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Author Interview: Laina Villeneuve Chats about Birds of a Feather

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Get ready to learn more about the book Birds of a Feather in this discussion with sapphic author Laina Villeneuve.

Join us for an exclusive peek behind the scenes as we quiz Laina Villeneuve about Birds of a Feather, writing, reading, and more.

This book is part of the Neurodivergent Main Character category in the 2024 IHS Reading Challenge.

Why did you write Birds of a Feather?

I wrote this book because I have been battling the peacocks ever since we moved to the neighborhood. I promised my wife when we bought the house that I would get rid of the peacocks. I Googled “How to get rid of peacocks.” They suggested soaking fruit in alcohol, waiting until the birds were waisted and then bagging and relocating them. I never did it. Never even tried. After years and years of complaining about the birds and collecting stories, I thought I could at least get a story out of them.

Once I started writing, and it became clear that the character who lives in the peacock-infested neighborhood was on the spectrum, it felt important to tell her story. Adrienne’s story came to me in the first person. She wanted to share how she thinks and processes, and Casey was the perfect character to see and appreciate her exactly as she is.

Who is your favorite character in the book?

Adrienne is my favorite, but I’m only typing that if you promise that Casey will never read this. I love Adrienne because she is unapologetically who she is despite knowing that she is different from neurotypical people. She knows her self worth. In that way, she is very different from me. I worry incessantly about how people perceive me. Adrienne never worries about whether someone likes her. I wish I were more like her in that way. We do share some characteristics, though she is a little more like my son than she is like me. My son was diagnosed as autistic and ADHD in the fifth grade.

While I’ve never been diagnosed, learning about how my son processes the world around him and manages his auditory sensitivities has made me realize that we are very much alike. The chewing/swallowing noises that are challenging for Adrienne are challenging for me, too. Sniffing is my son’s sensitivity. Going back to question one, it was important for me to share how hard some people work to manage all the input of everyday life.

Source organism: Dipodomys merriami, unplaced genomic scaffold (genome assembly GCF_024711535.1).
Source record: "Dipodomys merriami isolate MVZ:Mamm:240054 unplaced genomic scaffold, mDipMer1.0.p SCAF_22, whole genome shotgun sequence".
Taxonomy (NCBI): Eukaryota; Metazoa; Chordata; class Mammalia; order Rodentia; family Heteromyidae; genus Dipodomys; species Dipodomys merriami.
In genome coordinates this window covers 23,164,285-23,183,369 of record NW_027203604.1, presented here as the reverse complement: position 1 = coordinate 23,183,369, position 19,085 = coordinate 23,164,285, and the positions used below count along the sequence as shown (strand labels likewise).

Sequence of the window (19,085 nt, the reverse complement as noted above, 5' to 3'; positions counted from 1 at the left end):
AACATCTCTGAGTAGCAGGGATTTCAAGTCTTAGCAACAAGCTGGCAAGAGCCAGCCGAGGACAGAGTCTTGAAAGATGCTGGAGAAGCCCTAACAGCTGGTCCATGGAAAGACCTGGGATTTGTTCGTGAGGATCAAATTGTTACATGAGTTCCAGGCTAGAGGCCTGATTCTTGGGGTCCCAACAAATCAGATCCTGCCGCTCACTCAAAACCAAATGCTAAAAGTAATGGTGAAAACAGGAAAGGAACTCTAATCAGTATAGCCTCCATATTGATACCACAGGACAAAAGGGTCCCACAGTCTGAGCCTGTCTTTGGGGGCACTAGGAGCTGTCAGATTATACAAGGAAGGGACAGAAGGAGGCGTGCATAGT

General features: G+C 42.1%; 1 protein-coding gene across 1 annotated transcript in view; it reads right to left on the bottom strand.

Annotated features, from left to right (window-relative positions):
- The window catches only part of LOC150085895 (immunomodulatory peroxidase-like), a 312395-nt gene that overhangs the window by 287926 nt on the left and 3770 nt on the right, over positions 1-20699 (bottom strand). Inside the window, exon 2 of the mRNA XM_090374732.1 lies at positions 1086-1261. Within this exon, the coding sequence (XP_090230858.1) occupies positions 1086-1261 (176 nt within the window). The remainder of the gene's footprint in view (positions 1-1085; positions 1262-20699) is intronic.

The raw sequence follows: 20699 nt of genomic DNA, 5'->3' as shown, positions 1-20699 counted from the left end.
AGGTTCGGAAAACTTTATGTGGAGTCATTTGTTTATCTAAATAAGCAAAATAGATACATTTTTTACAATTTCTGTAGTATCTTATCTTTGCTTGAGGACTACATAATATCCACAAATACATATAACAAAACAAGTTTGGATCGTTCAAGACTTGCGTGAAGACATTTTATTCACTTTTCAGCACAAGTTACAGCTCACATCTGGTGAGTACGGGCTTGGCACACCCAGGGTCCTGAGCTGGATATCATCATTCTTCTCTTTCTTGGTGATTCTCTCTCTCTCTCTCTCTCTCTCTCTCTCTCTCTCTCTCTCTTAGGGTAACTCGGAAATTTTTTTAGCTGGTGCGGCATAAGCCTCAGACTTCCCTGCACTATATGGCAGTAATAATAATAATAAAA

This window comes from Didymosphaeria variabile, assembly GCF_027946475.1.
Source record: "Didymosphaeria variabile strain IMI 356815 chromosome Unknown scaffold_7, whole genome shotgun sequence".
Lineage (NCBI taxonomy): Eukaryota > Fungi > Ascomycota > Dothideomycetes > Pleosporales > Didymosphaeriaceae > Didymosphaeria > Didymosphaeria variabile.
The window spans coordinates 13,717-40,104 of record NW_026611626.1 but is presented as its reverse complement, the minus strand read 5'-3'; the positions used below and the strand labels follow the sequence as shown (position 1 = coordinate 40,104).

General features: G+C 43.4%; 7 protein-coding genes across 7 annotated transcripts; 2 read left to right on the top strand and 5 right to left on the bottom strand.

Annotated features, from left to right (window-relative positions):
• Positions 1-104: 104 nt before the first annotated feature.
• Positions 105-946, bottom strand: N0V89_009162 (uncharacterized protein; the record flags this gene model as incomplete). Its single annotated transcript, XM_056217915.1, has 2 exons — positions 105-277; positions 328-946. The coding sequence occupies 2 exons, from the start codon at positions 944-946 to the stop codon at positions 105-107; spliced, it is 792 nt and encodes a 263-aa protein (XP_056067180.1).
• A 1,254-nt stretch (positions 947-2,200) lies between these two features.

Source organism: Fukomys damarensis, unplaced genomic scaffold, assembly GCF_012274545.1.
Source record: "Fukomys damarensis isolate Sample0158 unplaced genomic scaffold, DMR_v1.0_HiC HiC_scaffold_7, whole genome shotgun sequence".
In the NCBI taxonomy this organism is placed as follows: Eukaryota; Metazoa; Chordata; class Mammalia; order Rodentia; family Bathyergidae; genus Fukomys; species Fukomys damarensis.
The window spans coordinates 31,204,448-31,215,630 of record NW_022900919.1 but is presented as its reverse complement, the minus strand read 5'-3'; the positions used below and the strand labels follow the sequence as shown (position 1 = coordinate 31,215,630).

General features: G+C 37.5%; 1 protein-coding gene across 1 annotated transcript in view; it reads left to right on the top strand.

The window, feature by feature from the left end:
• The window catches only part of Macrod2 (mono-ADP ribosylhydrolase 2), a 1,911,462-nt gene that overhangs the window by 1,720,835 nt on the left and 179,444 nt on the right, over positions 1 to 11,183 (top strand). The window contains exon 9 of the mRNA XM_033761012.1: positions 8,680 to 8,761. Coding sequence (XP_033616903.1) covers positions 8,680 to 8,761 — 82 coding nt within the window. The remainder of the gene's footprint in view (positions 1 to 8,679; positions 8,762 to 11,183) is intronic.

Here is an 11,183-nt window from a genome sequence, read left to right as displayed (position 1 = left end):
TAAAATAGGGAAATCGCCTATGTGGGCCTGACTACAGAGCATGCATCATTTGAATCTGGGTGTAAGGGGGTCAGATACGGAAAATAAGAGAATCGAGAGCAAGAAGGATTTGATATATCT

What was the biggest challenge writing this book?

The biggest challenge writing this book was finding things to love about the peacocks. The original “what if” that sparked the book was “what if someone who loathed peacocks fell for someone who loved them?” This stems from the binary in our neighborhood. Nobody is neutral. You either love or loathe the birds. I had to reach out to folks who love them and ask why Casey would be so taken with them.

I take that back. The biggest challenge was actually the field trip I took to get a feel for where Adrienne lives. My aunt and I drove out to look at two libraries and scope out the neighborhoods to see where Adrienne might rent. Like Adrienne, I hate driving to the city. I hate navigating streets with a lot of traffic. It was so traumatizing that when my friend flaked on taking me to Canter’s Deli, even though I knew I should go back to get a true feel for it, I just relied on Google for that scene because I could not work up the energy to drive back to the city.

What part of Birds of a Feather was the most fun to write?

The most fun part of the book to write was finding homes for many of the peacock stories we have. Writing is so much fun when words just fly onto the page, and when I’m taking a story from our experiences and massaging it into a story, I can barely keep up. I had so much fun when Casey got to use the experience I had with a neighbor who yelled at me for spraying peacocks out of one of our trees. She told me she would spray my children with a hose if they ever went in her yard. It was so satisfying to turn something unpleasant into a fun scene. I also love having characters from other books pop in to help with a new story, and Remi was so wonderful in her support of Adrienne.

What’s your favorite writing snack or drink?

I often write on weekends in the morning before the kids are up. Breakfast is two pieces of toast. One whole peanut butter. The other gets butter and then one side I do jam, usually strawberry but right now home-made apple butter that is SO good. The other side gets Nutella. I have orange juice while I’m eating my toast, but then I have a cup of Trader Joe’s chai tea latte mix.

I’m going to share with you the recipe for apple butter because I got it in college, and when I Googled for recipes, none were like the one that I have. I wish I could just scan it for you so you could see the handwriting of whomever gave it to me. It’s a real recipe, you see, the kind you collect.

6lbs cooking apples cored and quartered (Don’t Peel!) = 18 cups
6 cups apple cider or juice (I’ve always used cider)
3 cups sugar
2 teaspoons ground cinnamon
1/2 teaspoon ground cloves
1/2 teaspoon ground Allspice

In an 8 or 10 quart Kettle, combine apples and juice. Bring to a boil. Reduce heat. Cover and simmer for 30 min. stirring occasionally. Press through a food mill or pulp (or mash with a potato masher –that’s what I do) until smooth and liquidy.

Return to Kettle. Stir in rest of ingredients. Bring to a boil again. Reduce heat and simmer (they say uncovered but watch out for spatters!) about 2 hours or till very thick–stirring often.
Makes about 8 1/2 pts.

To can– spoon hot apple butter into hot, sterilized pint jars leaving a 3/4 inch headspace. Adjust lids. Clean process in boiling water for 5 minutes.

Do you have any odd writing quirks?